Lawsuit filed against Bloomfield nursing home

Hannah Grover
The Bloomfield Nursing Home and Rehabilitation Center has been named in a wrongful death lawsuit filed earlier this month.

FARMINGTON – Two lawsuits filed against a Bloomfield nursing home allege neglect of patients leading to wrongful death.

In September, a woman filed a lawsuit alleging her grandmother died due to neglect suffered while living at the Bloomfield Nursing Home and Rehabilitation Center.

Another lawsuit was filed last week with similar allegations against the nursing home. Garland Kent Wilkinson filed the lawsuit last week alleging that his father, Charlie Wilkinson, died due to neglect.

When reached Wednesday, Bloomfield Nursing Home and Rehabilitation Center representatives declined to comment on the lawsuits.

Charlie Wilkinson had a history of delusional psychosis, hyperlipidemia, hypertension, a seizure disorder and dementia, according to the lawsuit. Those medical conditions made it so he had to have supervision, close monitoring and medical attention.

According to the lawsuit, Wilkinson developed pressure sores at the nursing home because of his limited mobility. The lawsuit also alleges that he suffered from malnutrition, weight loss and dehydration.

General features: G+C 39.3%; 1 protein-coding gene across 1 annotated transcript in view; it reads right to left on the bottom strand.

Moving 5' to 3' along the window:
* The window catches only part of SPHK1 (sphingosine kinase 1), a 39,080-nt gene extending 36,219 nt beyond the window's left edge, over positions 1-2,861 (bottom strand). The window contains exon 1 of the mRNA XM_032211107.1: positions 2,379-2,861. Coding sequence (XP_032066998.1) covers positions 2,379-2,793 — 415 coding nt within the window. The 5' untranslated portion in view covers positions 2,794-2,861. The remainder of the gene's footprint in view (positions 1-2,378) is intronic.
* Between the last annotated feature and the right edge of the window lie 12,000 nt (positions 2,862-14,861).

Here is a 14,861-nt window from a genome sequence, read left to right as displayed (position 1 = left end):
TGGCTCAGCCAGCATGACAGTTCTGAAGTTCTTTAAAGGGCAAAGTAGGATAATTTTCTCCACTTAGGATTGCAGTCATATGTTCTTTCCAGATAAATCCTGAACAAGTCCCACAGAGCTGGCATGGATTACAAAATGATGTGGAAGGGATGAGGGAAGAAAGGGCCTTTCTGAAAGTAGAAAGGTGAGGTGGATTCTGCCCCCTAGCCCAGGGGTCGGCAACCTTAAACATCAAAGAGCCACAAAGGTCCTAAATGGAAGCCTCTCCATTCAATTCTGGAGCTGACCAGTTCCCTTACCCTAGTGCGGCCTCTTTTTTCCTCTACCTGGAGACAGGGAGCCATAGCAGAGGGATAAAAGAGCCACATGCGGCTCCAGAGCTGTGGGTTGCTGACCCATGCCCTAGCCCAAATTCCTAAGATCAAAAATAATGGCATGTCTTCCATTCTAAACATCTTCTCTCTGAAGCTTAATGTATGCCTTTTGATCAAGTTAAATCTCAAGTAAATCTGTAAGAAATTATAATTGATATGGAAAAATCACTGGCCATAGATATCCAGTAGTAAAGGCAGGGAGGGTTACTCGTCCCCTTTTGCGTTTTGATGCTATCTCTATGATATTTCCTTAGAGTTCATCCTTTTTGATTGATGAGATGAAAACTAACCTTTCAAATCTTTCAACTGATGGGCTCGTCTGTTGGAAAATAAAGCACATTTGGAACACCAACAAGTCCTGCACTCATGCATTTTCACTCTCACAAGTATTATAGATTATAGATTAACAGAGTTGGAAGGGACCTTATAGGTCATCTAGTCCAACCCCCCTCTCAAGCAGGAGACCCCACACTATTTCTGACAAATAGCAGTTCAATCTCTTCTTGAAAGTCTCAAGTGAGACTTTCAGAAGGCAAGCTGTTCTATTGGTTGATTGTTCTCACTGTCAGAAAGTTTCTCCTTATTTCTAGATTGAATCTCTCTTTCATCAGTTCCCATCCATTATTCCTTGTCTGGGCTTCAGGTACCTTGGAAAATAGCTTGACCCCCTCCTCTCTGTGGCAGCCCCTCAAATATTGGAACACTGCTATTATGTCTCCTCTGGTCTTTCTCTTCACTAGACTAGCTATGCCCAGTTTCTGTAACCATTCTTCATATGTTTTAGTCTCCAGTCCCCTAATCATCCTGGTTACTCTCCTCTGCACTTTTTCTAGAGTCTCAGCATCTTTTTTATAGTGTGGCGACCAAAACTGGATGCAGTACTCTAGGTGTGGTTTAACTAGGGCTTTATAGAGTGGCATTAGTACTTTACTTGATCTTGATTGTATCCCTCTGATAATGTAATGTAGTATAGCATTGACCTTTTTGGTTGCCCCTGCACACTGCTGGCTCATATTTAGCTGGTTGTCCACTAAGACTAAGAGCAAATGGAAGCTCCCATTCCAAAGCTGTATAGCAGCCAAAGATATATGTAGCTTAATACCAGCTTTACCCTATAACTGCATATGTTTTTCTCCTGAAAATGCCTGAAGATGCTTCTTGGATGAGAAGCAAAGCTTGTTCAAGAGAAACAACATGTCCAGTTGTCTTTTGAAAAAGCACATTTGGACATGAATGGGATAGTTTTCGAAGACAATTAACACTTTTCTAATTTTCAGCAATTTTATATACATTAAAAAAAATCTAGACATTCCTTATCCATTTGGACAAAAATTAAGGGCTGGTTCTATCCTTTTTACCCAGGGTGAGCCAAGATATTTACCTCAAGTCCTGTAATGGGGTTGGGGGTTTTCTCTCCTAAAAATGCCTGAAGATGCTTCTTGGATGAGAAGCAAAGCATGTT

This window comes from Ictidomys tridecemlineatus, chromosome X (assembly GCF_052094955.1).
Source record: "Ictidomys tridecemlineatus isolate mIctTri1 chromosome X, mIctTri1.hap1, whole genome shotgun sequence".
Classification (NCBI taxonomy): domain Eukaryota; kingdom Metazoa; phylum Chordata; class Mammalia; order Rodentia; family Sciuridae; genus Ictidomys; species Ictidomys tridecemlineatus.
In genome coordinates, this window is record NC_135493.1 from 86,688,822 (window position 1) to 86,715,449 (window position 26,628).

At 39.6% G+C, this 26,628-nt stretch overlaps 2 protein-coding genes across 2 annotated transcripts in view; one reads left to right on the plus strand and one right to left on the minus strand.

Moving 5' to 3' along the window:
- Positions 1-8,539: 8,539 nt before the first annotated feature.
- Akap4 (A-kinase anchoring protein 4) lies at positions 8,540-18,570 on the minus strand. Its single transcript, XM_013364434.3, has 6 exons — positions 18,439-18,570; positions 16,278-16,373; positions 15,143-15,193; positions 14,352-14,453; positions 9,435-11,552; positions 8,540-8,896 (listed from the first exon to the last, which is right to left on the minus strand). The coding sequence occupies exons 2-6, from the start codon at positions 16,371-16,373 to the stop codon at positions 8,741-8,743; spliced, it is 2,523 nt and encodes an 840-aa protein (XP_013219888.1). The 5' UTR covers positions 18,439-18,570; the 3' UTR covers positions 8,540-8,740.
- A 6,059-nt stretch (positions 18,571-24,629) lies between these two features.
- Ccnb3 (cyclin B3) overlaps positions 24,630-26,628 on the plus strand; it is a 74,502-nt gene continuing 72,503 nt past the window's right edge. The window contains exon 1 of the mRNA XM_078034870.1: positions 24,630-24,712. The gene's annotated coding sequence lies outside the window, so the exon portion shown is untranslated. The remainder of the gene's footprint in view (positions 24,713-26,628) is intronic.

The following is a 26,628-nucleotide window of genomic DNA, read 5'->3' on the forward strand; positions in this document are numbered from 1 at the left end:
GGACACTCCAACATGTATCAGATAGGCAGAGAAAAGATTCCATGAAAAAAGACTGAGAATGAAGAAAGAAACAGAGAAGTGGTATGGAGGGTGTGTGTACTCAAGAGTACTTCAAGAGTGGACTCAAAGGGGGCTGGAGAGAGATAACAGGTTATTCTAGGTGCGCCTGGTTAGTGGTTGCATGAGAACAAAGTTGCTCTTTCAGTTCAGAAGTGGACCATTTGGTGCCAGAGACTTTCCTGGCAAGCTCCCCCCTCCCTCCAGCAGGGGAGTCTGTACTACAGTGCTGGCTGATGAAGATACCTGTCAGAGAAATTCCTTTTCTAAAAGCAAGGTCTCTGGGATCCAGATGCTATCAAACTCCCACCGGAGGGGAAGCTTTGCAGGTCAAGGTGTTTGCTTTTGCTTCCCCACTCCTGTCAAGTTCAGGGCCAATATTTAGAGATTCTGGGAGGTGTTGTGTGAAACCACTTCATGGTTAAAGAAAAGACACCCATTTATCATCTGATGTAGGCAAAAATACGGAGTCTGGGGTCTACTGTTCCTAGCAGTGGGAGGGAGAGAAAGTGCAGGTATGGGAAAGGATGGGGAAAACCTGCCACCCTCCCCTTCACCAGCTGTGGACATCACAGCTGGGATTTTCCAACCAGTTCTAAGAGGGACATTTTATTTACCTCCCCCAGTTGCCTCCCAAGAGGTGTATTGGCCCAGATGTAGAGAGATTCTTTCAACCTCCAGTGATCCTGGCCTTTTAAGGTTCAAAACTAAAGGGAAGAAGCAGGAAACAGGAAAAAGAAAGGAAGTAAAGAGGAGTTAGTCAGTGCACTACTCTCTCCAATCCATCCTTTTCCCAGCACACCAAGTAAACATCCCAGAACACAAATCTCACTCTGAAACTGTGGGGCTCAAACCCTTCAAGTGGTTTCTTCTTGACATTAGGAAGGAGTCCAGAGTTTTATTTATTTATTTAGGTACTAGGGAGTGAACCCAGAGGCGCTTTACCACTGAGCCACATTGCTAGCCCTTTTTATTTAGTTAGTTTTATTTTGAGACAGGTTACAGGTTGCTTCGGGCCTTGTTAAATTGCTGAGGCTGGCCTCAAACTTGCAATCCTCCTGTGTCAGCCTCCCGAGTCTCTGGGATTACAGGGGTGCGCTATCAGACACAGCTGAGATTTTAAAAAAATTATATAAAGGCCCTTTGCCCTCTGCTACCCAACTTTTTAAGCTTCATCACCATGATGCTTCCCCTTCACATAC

The lawsuit filed in September by Roxanna Commanche alleges that her grandmother, Jeanette Costeanna, suffered from dehydration, malnutrition and weight loss, and that she developed bed sores while at the nursing home.

Both Commanche and Wilkinson are represented by Mary Ellen Spiece of Wilkes & McHugh, a law office that specializes in nursing home abuse and neglect cases. She could not be reached for comment.

On Dec. 29, a judge granted an extension to the nursing home's motion to dismiss Commanche's lawsuit.

In addition to the two lawsuits against the Bloomfield nursing home, its parent company, Preferred Care Partners Management, was sued by the New Mexico Attorney General in 2014. The lawsuit alleged the company did not adequately staff its nursing homes, which led to the inability to provide adequate care for patients. The company also operates nine other nursing homes in New Mexico. Preferred Care Partners Management could not be reached for comment.

"The case is currently pending in Santa Fe, First Judicial District Court," James Hallinan, a spokesman for the attorney general, wrote in an emailed statement. "The Office of the Attorney General is in the process of conducting discovery and preparing for oral argument in opposition to motions to dismiss filed by the defendants."

Hannah Grover covers Aztec and Bloomfield, as well as general news, for The Daily Times. She can be reached at 505-564-4652.